After expanding at the fastest pace in a decade, the European economy has lost its momentum this year due to a slowdown in business activity in many parts of the region. This has resulted in a major setback to European Central Bank’s (ECB) plans of winding down its bond-buying stimulus program. The central bank has halved its massive €60 billion per month asset buying program at least until September (read: What European Slowdown? Here Are 4 ETFs Beating S&P 500).
The political chaos, especially in Italy and Spain, has also dented investors’ optimism lately.
Italy Crisis: A Major Risk
The latest round of political development in Italy has escalated the ongoing crisis and brought back memories of the 2011-2012 euro debt crisis that had huge implications on the single currency. This is because Italy, which is without a government since inconclusive national elections on Mar 4, hit another roadblock. after the effort to form the first populist government in coalition with the anti-establishment Five Star Movement and the far-right League has collapsed.
President Sergio Mattarella rejected the choice of a euro-skeptic as finance minister, which could provoke "Italy's exiting of the euro.” The move led to calls for Mattarella’s impeachment and thus, a former International Monetary Fund economist Carlo Cottarelli was officially appointed as an interim Prime Minister to restore political order and end an 11-week deadlock.
The likelihood of another election reignited fears of referendum on its euro membership, raising concerns over the fate of the European financial system and its common currency. However, early reports suggest that Italian populist parties renewed talks to form a government and fresh elections could be avoided. But this again might not turn out to be successful (read: Italy ETFs Plunge on Deepening Political Chaos).
Growing Woes in Spain
The heightened risk of a snap election in Spain also raises questions about the future role of country in the European Union. Prime Minister Mariano Rajoy will face a vote of confidence on Jun 1 in response to a corruption case involving the ruling Popular Party.
The crisis in Italy and Spain has been weighing on the euro, which tumbled nearly 8% against the U.S. dollar over the past three weeks (read: Currency Hedged Euro Zone ETFs to Buy After ECB Meet).
Given the worsening politics, the appeal of Europe ETFs has weakened. As a result, investors who are bearish on Europe right now may want to consider a near-term short on the country and its currency. Fortunately, with the advent of ETFs, this is quite easy as there are many options for accomplishing this task. Below, we highlight some of these and the key differences between them:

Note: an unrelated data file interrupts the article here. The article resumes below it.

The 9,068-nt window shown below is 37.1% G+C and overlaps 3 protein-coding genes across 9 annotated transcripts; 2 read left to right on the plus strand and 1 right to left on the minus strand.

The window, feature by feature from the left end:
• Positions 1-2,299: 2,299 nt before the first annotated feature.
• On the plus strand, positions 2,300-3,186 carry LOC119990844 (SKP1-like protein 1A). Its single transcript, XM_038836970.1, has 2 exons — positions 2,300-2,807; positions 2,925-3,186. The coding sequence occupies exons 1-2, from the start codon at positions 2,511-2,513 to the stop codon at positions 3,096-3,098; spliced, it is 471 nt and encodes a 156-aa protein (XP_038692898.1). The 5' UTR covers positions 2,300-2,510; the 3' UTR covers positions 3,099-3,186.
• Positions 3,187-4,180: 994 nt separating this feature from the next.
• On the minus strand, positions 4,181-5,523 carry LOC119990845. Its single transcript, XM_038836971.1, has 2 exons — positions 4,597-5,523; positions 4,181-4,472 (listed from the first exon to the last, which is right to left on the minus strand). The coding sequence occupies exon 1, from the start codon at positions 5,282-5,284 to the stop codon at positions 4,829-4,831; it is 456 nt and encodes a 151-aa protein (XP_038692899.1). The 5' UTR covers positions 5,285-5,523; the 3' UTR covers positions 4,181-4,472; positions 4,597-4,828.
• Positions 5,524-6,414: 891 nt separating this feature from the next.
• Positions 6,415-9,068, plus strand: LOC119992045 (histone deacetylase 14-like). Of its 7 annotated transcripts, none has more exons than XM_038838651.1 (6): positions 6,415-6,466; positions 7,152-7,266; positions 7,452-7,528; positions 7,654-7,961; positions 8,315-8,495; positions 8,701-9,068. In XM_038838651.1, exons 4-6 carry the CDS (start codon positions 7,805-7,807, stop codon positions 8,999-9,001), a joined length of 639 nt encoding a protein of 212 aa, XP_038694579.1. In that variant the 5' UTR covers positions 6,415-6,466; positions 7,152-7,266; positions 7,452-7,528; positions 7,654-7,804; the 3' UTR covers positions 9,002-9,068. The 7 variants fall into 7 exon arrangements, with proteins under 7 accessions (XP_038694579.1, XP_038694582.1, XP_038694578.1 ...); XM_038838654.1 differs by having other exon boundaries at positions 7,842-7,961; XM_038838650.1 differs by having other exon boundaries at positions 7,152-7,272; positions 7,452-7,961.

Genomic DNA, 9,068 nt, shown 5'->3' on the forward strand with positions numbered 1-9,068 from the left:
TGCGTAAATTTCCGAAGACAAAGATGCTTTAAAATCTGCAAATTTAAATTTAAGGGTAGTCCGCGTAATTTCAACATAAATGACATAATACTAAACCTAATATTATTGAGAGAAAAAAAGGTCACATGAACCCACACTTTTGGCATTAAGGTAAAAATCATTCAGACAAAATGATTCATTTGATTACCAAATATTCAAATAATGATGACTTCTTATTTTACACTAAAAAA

ProShares UltraShort FTSE Europe (EPV - Free Report)
This fund seeks to deliver two times (2x or 200%) the inverse (opposite) of the daily performance of the FTSE Developed Europe All Cap Index. The benchmark measures the performance of large and mid-cap securities of the 15 countries: Austria, Belgium/Luxembourg, Denmark, Finland, France, Germany, Ireland, Italy, the Netherlands, Norway, Portugal, Spain, Sweden, Switzerland and the United Kingdom. The ETF has amassed assets worth $17.9 million and trades in average daily volume of 10,000 shares. It charges 95 bps in annual fees and surged 10.9% in a week (read: Political Woes Grip European Markets: ETFs to Watch).
ProShares Short Euro (EUFX - Free Report)
This fund seeks to deliver the inverse return of the daily performance of euro versus the U.S. dollar. It is often overlooked by investors with just $8.4 million in its asset base while volume is light of 1,000 shares per day. It charges 95 bps in annual fees and added 2.3% in the same time period.
ProShares UltraShort Euro ETF (EUO - Free Report)
This fund seeks to deliver twice the inverse return of the daily performance of euro versus the U.S. dollar. It has attracted $210.6 million in its asset base and trades in a good volume of 193,000 shares per day. Expense ratio came in at 0.95%. The ETF gained 4.5% in a week (see: all the Inverse currency ETFs here).
Market Vectors Double Short Euro ETN (DRR - Free Report)
This ETF tracks the Double Short Euro Index, which is two-times leveraged. This means that 1% weakening of the euro relative to the U.S. dollar would increase the index value by 2% and vice versa. The fund has managed assets of $11.8 million and trades in light volume of 1,000 shares a day. It charges 65 bps in annual fees and is up 3% in the same period.
As a caveat, investors should note that such products are extremely volatile and suitable only for short-term traders. Additionally, the daily rebalancing—when combined with leverage—may make these products deviate significantly from the expected long-term performance figures.
Still, for ETF investors who are bearish on the European equities and its currency for the near term, any of the above products could make an interesting choice. Clearly, a near-term short could be intriguing for those with high-risk tolerance, and a belief that the “trend is the friend” in this corner of the investing world.
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